The Indians reinforce the idea of Digital India. However, there are no clear decrees that identify with exchanges through mechanized correspondent organizations. Some statutes, such as The Indian Contract Act, 1872, Information Technology Act, 2000, Indian Copyright Act, 1957 and the Consumer Protection Act, 1986 work and follow the resolution of issues that identify with the agreement and approval of online agreements. The Information Technology Act, 2000 is the law that manages Internet-managed exchanges and clarifies the impressive method of accepting the offer and sets the standards for abandoning the offer and acceptance in an obscure or unsuccessful manner. Subsequently, another law is urgently proposed for the management of contracts that depend on electronic contracts. The court added that such an agreement would not be applicable until it met all the requirements of a valid contract. It had stated that the terms of a valid contract were met in cases where there is a violation of national law or where the contract is an unreasonable windfall. The court also found that there are cases where contractual terms are numerous and detailed, so that users often do not read them and do not affect the validity of such a contract, unless the conditions are unacceptable. In Browse Wrap agreements, the continued use of the website or the act of downloading the software is interpreted as consent. At this point, it should be noted that the courts that debated the validity of these agreements have mainly held that the validity of the Browse Wrap agreements, based on the fact that the consumer actually complied with the terms of sale before using the site or downloading the software constructively. However, courts in other countries, such as the United States, have considered the validity and applicability of click-wrap contracts.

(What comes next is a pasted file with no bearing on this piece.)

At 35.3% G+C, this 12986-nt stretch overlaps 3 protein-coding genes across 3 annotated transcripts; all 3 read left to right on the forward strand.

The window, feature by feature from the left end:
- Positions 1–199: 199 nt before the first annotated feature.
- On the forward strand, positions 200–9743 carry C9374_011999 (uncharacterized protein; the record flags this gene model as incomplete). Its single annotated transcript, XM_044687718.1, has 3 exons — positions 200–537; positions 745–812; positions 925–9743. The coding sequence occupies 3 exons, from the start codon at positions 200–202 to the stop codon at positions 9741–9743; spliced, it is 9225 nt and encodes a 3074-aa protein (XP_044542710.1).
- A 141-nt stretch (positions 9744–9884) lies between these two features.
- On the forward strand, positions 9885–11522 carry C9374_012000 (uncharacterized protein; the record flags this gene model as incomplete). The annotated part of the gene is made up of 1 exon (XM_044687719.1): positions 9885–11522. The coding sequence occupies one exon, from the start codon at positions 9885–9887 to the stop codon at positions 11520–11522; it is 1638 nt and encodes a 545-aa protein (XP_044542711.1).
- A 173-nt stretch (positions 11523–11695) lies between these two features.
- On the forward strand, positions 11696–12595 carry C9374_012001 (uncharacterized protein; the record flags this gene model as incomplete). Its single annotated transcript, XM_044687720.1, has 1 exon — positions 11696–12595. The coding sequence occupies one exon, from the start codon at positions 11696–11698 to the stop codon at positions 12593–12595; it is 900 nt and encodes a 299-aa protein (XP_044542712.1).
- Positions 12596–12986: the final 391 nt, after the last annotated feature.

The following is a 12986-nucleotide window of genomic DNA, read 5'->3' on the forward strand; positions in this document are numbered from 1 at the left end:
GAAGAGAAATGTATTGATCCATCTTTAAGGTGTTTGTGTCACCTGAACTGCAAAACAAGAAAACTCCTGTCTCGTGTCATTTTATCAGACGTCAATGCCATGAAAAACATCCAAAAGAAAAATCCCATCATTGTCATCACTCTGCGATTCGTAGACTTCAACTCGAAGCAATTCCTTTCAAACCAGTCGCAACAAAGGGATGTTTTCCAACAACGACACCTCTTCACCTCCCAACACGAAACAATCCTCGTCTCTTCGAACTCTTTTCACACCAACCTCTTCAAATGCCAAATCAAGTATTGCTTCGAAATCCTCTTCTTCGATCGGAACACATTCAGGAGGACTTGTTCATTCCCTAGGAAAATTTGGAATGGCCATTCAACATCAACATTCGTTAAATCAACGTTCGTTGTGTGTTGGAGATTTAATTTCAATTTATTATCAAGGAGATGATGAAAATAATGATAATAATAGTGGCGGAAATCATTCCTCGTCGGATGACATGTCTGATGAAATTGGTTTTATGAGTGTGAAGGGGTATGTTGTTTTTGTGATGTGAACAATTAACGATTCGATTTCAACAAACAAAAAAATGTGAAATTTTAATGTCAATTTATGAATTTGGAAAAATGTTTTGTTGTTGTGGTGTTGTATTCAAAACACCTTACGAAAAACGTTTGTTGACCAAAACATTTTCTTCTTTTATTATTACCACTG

The validity of the Click Wrap agreement was first considered in Hotmail Corporation v. Van Money Pie Inc., etc., when the Northern District of California court confirmed, in the famous Hotmail Corporation case, that “the terms of the licence bound the defendant when he clicked the “I agree” box, thereby indicating his consent to the undertaking. The United States and the EU have granted legal recognition to electronic treaties through legislation and directives. The jurisprudence of these courts has expressly accepted such electronic contracts. A pioneering case is ProCD Inc v. Zeidenberg (1996), in which the U.S. Court of Appeals recognized the enforceability of retractable packaging licenses. Some U.S.
courts have also recognized e-mail contracts that have accepted the validity of a typed signature. Although e-mail contracts have been accepted, Indian laws still do not contain explicit rules or rules for click wrap, shrink-Wrap or Browse Wrap agreements. The closest foreign judges have only convincing value and are not binding on Indian courts. The appeal division of the Superior Court of New Jersey also decided that the complainant reached a key and restrictive agreement using the alternative “I agree” and that she could be subject to the terms set out in the agreement.